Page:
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The Hawaiian Romance Of Laieikawai   By: (1871-1959)

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This work of translation has been undertaken out of love for the land of Hawaii and for the Hawaiian people. To all those who have generously aided to further the study I wish to express my grateful thanks. I am indebted to the curator and trustees of the Bishop Museum for so kindly placing at my disposal the valuable manuscripts in the museum collection, and to Dr. Brigham, Mr. Stokes, and other members of the museum staff for their help and suggestions, as well as to those scholars of Hawaiian who have patiently answered my questions or lent me valuable material to Mr. Henry Parker, Mr. Thomas Thrum, Mr. William Rowell, Miss Laura Green, Mr. Stephen Desha, Judge Hazelden of Waiohinu, Mr. Curtis Iaukea, Mr. Edward Lilikalani, and Mrs. Emma Nawahi. Especially am I indebted to Mr. Joseph Emerson, not only for the generous gift of his time but for free access to his entire collection of manuscript notes. My thanks are also due to the hosts and hostesses through whose courtesy I was able to study in the field, and to Miss Ethel Damon for her substantial aid in proof reading. Nor would I forget to record with grateful appreciation those Hawaiian interpreters whose skill and patience made possible the rendering into English of their native romance Mrs. Pokini Robinson of Maui, Mr. and Mrs. Kamakaiwi of Pahoa, Hawaii, Mrs. Kama and Mrs. Supé of Kalapana, and Mrs. Julia Bowers of Honolulu. I wish also to express my thanks to those scholars in this country who have kindly helped me with their criticism to Dr. Ashley Thorndike, Dr. W.W. Lawrence, Dr. A.C.L. Brown, and Dr. A.A. Goldenweiser. I am indebted also to Dr. Roland Dixon for bibliographical notes. Above all, thanks are due to Dr. Franz Boas, without whose wise and helpful enthusiasm this study would never have been undertaken.



October, 1917.



I. The book and its writer

II. Nature and the Gods as reflected in the story 1. Polynesian origin of Hawaiian romance 2. Polynesian cosmogony 3. The demigod as hero 4. The earthly paradise; divinity in man and nature 5. The story: its mythical character 6. The story as a reflection of aristocratic social life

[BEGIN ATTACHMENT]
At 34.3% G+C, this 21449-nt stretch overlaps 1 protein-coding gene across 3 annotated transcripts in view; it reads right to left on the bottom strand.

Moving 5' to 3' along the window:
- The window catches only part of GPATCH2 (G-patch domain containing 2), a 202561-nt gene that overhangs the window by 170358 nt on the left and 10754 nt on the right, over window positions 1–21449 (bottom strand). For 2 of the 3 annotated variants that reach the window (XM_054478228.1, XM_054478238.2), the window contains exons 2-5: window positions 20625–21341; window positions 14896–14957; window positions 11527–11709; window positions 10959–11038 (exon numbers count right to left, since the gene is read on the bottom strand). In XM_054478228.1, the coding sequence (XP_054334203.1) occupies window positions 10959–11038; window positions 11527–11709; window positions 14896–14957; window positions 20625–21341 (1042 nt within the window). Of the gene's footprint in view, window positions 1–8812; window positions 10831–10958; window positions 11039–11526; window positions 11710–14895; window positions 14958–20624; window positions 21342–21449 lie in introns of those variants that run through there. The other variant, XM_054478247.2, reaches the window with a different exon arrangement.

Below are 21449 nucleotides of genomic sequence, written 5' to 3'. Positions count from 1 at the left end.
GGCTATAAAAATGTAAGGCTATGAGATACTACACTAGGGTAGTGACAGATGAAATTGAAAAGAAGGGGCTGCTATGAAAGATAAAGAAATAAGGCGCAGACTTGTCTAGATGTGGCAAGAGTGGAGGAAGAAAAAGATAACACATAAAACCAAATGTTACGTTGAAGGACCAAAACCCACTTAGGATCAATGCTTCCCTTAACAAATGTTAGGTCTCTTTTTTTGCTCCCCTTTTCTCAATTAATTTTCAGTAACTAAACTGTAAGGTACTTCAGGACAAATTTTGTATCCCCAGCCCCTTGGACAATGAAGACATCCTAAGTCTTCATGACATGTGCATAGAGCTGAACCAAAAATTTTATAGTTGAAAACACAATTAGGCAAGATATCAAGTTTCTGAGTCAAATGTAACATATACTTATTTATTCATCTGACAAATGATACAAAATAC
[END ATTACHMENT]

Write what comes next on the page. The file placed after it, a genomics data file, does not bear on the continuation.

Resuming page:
III. The art of composition 1. Aristocratic nature of Polynesian art 2. Nomenclature: its emotional value 3. Analogy: its pictorial quality 4. The double meaning; plays on words 5. Constructive elements of style

IV. Conclusions

Persons in the story Action of the story Background of the story

Text and translation

Chapter I. The birth of the Princess[A] II. The flight to Paliuli III. Kauakahialii meets the Princess VI. Aiwohikupua goes to woo the Princess V. The boxing match with Cold nose VI. The house thatched with bird feathers VII. The Woman of the Mountain VIII. The refusal of the Princess IX. Aiwohikupua deserts his sisters X. The sisters' songs XI. Abandoned in the forest XII. Adoption by the Princess XIII. Hauailiki goes surf riding XIV. The stubbornness of Laieikawai XV. Aiwohikupua meets the guardians of Paliuli XVI. The Great Lizard of Paliuli XVII. The battle between the Dog and the Lizard XVIII. Aiwohikupua's marriage with the Woman of the Mountain XIX. The rivalry of Hina and Poliahu XX. A suitor is found for the Princess XXI. The Rascal of Puna wins the Princess XXII. Waka's revenge XXIII. The Puna Rascal deserts the Princess XXIV. The marriage of the chiefs XXV. The Seer finds the Princess XXVI. The Prophet of God XXVII. A journey to the Heavens XXVIII. The Eyeball of the Sun XXIX. The warning of vengeance XXX. The coming of the Beloved XXXI. The Beloved falls into sin XXXII. The Twin Sister XXXIII... Continue reading book >>

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